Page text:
A woman has asked the High Court for an injunction restraining a Dublin GAA club from barring her four children from participating in club activities.
Sinead O’Farrell, of Sandford Wood, Swords, Co Dublin, was granted permission today by Mr Justice Brian O'Moore to serve short notice of the injunction proceedings on the officials of Fingallians GAA Club in Swords.
Her barrister, Richard Kean SC, told the court that his client was seeking the restraints on behalf of her children Luca (10), Cai (8), Nia (6) and Alia (5) who, she claimed, along with herself and their father, Jason, had been banned from the club.
Mr Kean, with Ger Colleran BL, instructed by Robinsons Solicitors for the family, said the O’Farrells were all paid-up members of Fingallians and all of her children take part in both football and hurling.
Ms O’Farrell seeks injunctions against club officials Colin Foley, Carl Jones, Eoin Martin, Denis McCarthy, Sarah Nixon and Pat Ward.
In an affidavit seeking the injunctions, she says a dispute had arisen following a football tournament for under-9 boys in Newry, Co Down last year.
She claims her husband, other parents, and volunteer coaches were unhappy with the approach to the tournament taken by Richie Herity, who had been the head coach of the under-9 boys group.
Arising out of the fallout from the tournament, she said that her husband, Jason, and other adults whose children were part of the group, were fired as volunteer coaches of the under-9s last September.
Since the parents' removal, a series of communications and meetings involving club officials, the O'Farrells and the other parents have taken place, without any of the issues between them being resolved.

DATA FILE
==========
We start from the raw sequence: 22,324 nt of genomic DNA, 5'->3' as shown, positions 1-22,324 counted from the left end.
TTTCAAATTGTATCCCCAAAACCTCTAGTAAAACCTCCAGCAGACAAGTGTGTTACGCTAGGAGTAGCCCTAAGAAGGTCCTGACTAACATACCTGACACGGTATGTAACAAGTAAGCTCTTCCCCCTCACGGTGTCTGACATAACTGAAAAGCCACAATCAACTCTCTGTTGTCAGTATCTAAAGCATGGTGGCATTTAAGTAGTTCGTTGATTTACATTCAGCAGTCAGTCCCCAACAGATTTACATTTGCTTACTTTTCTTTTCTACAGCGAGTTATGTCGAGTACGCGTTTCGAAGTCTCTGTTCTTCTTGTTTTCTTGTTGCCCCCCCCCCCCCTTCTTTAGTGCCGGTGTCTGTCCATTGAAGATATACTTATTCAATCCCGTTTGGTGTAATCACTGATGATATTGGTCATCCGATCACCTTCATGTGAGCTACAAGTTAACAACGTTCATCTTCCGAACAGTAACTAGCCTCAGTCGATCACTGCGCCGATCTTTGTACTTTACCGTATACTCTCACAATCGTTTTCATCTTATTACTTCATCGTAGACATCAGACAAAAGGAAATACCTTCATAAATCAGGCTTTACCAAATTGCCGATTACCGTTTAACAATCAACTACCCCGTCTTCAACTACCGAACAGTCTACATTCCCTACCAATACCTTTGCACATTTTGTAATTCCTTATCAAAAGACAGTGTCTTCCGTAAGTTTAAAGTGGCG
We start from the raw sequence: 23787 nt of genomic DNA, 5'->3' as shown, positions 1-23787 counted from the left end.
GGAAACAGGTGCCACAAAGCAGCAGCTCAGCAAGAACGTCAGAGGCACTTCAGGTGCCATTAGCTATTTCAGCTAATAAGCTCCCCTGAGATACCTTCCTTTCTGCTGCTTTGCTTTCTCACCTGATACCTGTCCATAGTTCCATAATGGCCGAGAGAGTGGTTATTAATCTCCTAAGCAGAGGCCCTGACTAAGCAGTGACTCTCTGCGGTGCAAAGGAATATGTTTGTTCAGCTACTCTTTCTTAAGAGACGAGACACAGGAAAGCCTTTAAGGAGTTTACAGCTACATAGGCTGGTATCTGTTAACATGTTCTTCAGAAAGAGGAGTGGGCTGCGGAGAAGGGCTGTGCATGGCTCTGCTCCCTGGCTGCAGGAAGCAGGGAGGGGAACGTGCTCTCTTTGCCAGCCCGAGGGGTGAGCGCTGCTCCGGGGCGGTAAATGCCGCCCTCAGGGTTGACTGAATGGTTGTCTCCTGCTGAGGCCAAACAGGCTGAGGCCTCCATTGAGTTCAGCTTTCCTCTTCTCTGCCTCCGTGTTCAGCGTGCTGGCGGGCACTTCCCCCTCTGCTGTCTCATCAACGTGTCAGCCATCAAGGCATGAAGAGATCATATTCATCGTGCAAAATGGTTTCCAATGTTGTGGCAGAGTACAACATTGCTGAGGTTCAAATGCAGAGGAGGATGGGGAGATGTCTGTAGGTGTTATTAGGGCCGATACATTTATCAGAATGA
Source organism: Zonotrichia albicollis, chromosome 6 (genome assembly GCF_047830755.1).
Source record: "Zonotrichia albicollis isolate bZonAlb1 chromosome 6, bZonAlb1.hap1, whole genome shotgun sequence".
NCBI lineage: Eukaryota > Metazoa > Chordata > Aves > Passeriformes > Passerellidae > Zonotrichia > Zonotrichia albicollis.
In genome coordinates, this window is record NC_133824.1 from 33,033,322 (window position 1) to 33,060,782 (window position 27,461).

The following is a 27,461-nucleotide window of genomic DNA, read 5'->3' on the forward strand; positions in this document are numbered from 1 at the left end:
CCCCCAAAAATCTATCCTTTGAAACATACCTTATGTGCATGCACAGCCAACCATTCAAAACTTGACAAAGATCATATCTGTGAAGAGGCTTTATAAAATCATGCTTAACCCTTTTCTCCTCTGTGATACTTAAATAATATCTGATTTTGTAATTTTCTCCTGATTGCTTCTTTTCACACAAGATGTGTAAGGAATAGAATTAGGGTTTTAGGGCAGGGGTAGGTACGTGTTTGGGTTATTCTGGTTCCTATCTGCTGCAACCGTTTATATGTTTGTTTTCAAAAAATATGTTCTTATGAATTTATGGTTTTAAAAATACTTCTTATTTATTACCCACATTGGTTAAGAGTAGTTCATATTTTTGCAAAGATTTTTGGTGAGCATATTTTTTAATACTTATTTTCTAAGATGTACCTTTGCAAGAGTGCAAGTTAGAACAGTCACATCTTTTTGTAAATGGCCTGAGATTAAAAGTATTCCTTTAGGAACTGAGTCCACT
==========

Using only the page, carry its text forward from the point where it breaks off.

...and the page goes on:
She also says that she now understands one particular communication from the club, involving the coaching, vetting, and transfer to another club, “to have been a clear suggestion/invitation for my family to leave Fingallians GAA and go elsewhere”.
Earlier this month, she claims a senior official at the club asked the entire family to refrain from attending at the club until a meeting had taken place with her husband and the club's chairperson.
Ms O’Farrell said the entire affair had caused her and her husband the most profound shock and distress.
She said the matter was now urgent as their children were due to return to training on the new Fingallians all-weather pitch.
Their solicitors wrote to the club seeking an undertaking, including that no steps be taken by Fingallians to prevent the O'Farrell children from accessing the club's facilities.
In reply, the club said in a letter that their children are "entitled to the same access to the club's facilities and activities as all other club members in good standing", and it had "no intention to exclude them”.
The club accepted there had been difficulties between some of the mentors of that particular group and certain parents of children in that group.
Some of the volunteer mentors have refused to coach the children of those parents, the club said.
The club said it was attempting to take steps to place these children with other squads whose mentors have agreed to coach them.
The intent of this is to avoid distress, not to cause it, the club said.
Ms O'Farrell said that no undertakings were given by the club,
The children, she said, are "innocent", "wholly blameless”, and were being "victimised”. She added that they were being separated from their friends, and "punished" over something they have no connection with.
Mr Justice O’Moore granted short service of Ms O’Farrell’s proceedings on the club officials on an ex parte basis. The case returns to the High Court on Thursday.